Buddhist Temples at Ellora Caves

Buddhist Temples at Ellora Caves

Buddhist Temples at Ellora Caves
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5.0
5.0 of 5 bubbles7 reviews
Excellent
6
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Monck
Abbotsford, Canada280 contributions
5.0 of 5 bubbles
Mar 2020
No surprise this is a UNESCO World Heritage site all of the temples and quarters are carved from the top down in Basalt Rock using a hammer and chisel. Architecture and design amazing and the fact it was also all painted so long ago
Written 14 March 2020
This review is the subjective opinion of a Tripadvisor member and not of Tripadvisor LLC. Tripadvisor performs checks on reviews as part of our industry-leading trust & safety standards. Read our transparency report to learn more.

ShvRm_Traveller
Goa, India578 contributions
4.0 of 5 bubbles
Nov 2019
Of the 34 Caves at Ellora, first 12 Caves house monuments associated with Buddhism. All are rock cut caves and most of the caves consists of monasteries. The most notable among the caves is Cave No. 10 called the Vishwakarma Cave.
Written 31 March 2020
This review is the subjective opinion of a Tripadvisor member and not of Tripadvisor LLC. Tripadvisor performs checks on reviews as part of our industry-leading trust & safety standards. Read our transparency report to learn more.

Donna_in_India
New York City, NY597 contributions
5.0 of 5 bubbles
Nov 2019
There are 12 Buddhist Caves at Ellora - numbers 1-12. The caves comprise of Chaityas (shrines) and Viharas (monasteries). Cave number 1 is possibly the earliest excavation; the Buddhist caves date back to 500-700 A.D.

In comparison to the slightly elaborate Jain Caves and the very elaborate Hindu Caves, the Buddhist Caves are almost serene. But it is that very simplicity that I found beautiful. Of course it was easy to imagine the lives of the Buddhists who prayed and meditated (and ate and slept) on the very hard rock floors!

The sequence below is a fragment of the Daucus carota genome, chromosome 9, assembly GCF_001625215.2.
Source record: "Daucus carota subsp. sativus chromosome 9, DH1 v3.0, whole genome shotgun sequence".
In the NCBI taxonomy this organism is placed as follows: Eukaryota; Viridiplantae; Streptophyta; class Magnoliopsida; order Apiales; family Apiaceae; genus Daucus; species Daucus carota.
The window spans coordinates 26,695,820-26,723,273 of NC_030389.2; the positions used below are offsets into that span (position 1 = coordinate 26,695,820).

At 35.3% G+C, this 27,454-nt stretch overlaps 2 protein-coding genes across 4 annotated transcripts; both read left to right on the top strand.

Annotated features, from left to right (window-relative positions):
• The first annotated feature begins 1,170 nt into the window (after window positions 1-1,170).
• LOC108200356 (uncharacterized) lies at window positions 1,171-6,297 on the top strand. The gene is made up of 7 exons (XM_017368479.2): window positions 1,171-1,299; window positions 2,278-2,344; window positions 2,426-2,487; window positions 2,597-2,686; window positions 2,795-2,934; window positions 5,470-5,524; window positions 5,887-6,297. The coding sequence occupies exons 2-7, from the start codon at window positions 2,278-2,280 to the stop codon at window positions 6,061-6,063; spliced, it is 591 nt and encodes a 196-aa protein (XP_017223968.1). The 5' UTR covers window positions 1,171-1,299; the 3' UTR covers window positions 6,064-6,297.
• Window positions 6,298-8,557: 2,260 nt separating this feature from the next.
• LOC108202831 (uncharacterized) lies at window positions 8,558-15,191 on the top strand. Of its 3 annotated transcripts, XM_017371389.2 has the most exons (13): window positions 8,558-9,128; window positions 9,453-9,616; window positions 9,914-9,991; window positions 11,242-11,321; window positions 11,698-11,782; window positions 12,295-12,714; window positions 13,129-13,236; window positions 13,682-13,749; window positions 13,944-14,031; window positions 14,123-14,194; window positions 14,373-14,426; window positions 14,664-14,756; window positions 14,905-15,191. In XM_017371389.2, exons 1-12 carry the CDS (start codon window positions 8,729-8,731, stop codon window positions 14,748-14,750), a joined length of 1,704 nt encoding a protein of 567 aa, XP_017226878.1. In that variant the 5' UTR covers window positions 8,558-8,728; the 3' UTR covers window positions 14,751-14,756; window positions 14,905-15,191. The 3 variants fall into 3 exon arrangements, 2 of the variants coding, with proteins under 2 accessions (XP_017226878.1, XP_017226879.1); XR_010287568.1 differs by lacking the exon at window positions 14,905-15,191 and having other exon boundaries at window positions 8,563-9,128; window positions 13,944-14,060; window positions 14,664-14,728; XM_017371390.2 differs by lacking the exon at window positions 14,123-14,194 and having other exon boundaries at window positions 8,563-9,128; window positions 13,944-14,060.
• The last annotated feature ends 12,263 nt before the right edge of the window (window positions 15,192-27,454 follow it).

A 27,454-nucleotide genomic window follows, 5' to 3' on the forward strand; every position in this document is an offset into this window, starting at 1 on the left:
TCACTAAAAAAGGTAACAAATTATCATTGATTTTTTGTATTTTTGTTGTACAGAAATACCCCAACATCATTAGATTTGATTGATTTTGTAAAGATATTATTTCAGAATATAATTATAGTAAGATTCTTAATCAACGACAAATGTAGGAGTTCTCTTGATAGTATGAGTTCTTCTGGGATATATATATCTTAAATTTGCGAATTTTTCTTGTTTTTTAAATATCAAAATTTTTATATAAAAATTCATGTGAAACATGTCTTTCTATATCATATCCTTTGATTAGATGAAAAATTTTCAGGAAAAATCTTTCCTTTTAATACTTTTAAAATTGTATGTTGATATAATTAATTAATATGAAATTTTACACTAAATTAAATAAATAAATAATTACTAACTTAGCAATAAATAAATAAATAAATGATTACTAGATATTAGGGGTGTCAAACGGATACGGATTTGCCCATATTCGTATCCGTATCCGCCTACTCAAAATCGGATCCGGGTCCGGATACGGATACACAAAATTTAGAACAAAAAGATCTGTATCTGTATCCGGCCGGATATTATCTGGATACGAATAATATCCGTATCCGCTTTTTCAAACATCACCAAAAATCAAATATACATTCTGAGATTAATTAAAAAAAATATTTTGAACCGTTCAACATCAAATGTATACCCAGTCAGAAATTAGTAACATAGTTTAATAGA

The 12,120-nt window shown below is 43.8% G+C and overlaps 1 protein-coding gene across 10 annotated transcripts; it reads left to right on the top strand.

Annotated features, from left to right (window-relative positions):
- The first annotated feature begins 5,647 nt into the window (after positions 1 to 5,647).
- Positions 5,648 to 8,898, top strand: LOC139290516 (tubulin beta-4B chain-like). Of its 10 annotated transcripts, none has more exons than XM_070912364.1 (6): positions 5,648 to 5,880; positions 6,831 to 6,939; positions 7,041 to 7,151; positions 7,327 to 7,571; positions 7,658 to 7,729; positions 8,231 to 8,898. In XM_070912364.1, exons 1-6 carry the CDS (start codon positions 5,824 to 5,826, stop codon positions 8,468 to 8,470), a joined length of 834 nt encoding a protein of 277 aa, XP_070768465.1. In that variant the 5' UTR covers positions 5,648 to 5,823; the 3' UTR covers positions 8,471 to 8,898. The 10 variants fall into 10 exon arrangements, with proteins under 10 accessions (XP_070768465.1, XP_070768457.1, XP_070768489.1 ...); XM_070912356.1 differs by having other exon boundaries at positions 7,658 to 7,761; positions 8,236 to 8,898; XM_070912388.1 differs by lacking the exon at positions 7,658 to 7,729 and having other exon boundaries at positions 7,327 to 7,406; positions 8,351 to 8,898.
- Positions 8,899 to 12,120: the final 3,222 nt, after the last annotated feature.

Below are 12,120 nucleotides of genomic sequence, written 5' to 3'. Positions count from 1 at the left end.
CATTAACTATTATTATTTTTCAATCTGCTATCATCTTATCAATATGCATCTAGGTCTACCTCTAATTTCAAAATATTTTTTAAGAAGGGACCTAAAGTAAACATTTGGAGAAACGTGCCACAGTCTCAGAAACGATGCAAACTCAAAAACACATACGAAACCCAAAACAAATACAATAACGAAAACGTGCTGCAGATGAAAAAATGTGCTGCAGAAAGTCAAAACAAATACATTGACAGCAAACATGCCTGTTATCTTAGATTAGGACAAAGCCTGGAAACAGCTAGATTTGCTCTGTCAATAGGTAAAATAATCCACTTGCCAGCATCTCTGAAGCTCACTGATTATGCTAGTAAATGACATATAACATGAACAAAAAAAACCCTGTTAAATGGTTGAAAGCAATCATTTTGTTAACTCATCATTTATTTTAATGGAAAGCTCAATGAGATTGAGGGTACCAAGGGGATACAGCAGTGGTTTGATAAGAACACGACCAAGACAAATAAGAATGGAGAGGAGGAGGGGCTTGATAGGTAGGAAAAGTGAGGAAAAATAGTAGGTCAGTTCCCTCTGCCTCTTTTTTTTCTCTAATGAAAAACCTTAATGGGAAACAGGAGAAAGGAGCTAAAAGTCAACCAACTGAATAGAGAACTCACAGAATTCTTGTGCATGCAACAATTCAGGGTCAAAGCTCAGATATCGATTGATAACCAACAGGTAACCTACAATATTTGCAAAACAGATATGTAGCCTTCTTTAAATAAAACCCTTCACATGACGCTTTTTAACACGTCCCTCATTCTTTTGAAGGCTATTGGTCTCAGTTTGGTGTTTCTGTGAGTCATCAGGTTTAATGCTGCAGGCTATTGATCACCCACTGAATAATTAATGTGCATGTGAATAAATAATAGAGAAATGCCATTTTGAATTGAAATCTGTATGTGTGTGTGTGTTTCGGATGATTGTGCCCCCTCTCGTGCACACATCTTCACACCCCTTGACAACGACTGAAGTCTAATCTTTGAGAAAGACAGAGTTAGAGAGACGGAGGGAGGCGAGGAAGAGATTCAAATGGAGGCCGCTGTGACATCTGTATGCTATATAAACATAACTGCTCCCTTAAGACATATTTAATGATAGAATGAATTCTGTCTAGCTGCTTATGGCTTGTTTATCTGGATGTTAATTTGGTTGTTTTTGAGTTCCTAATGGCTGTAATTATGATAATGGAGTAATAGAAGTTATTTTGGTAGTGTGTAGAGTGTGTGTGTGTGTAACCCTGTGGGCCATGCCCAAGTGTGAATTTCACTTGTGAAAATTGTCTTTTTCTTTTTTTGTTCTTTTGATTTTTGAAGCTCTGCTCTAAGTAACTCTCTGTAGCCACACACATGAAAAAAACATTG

Cave 1 is a plain vihara with eight cells. The cells were bare rock and were used for solitary meditation. They indeed looked as uncomfortable as a prison cell but for some unexplainable reason, I really liked this Cave.

Cave 2 is a monastery - 50 feet high - having a central hall with pillars and a gallery of Buddhas.

Cave 5 was another of my favorite Buddhist Caves. It is also the largest - 117 feet long by 56 feet wide. Twenty four pillars hold up the roof. It looks like it may have been used as a classroom for young monks. At the far end of the Cave is a Buddha image in a chapel.

What is interesting in Cave 6 is that in the antechamber there is a statue of the Hindu goddess of learning, Saraswati. Apparently the boundaries between Hinduism and Buddhism are fuzzy and Hindus recognize and worship some Buddhist god/goddesses as their own and vice-versa.

Cave 10, also known as Visvakarma, was my favorite Buddhist Cave. It is a chaitya-hall and the only Buddhist chapel at Ellora. The monastery is on the ground floor and the chamber has 28 columns, dividing it up into a nave and aisles. At the back is a huge figure of (Teaching) Buddha carved under a votive stupa. There is a high ceiling with stone rafters. A monk would go up against a column and chant; the chant would echo through the whole monastery. I imagine it was a beautiful sound. (Our guide quietly chanted near a pillar and we were able to hear him throughout the chaitya.)

Cave 12 is a three storied cave and is also known as Teen-thaal. It has an open court and has porches supported by pillars in each story. The outside is very plain looking but the hall on each floor has decorated galleries with Buddhas carved on the walls. The nicest statue is the Buddha (in deep meditation) in the shrine.
Written 6 February 2020
This review is the subjective opinion of a Tripadvisor member and not of Tripadvisor LLC. Tripadvisor performs checks on reviews as part of our industry-leading trust & safety standards. Read our transparency report to learn more.
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Buddhist Temples at Ellora Caves (2024) All You Need to Know BEFORE You Go (with Photos)

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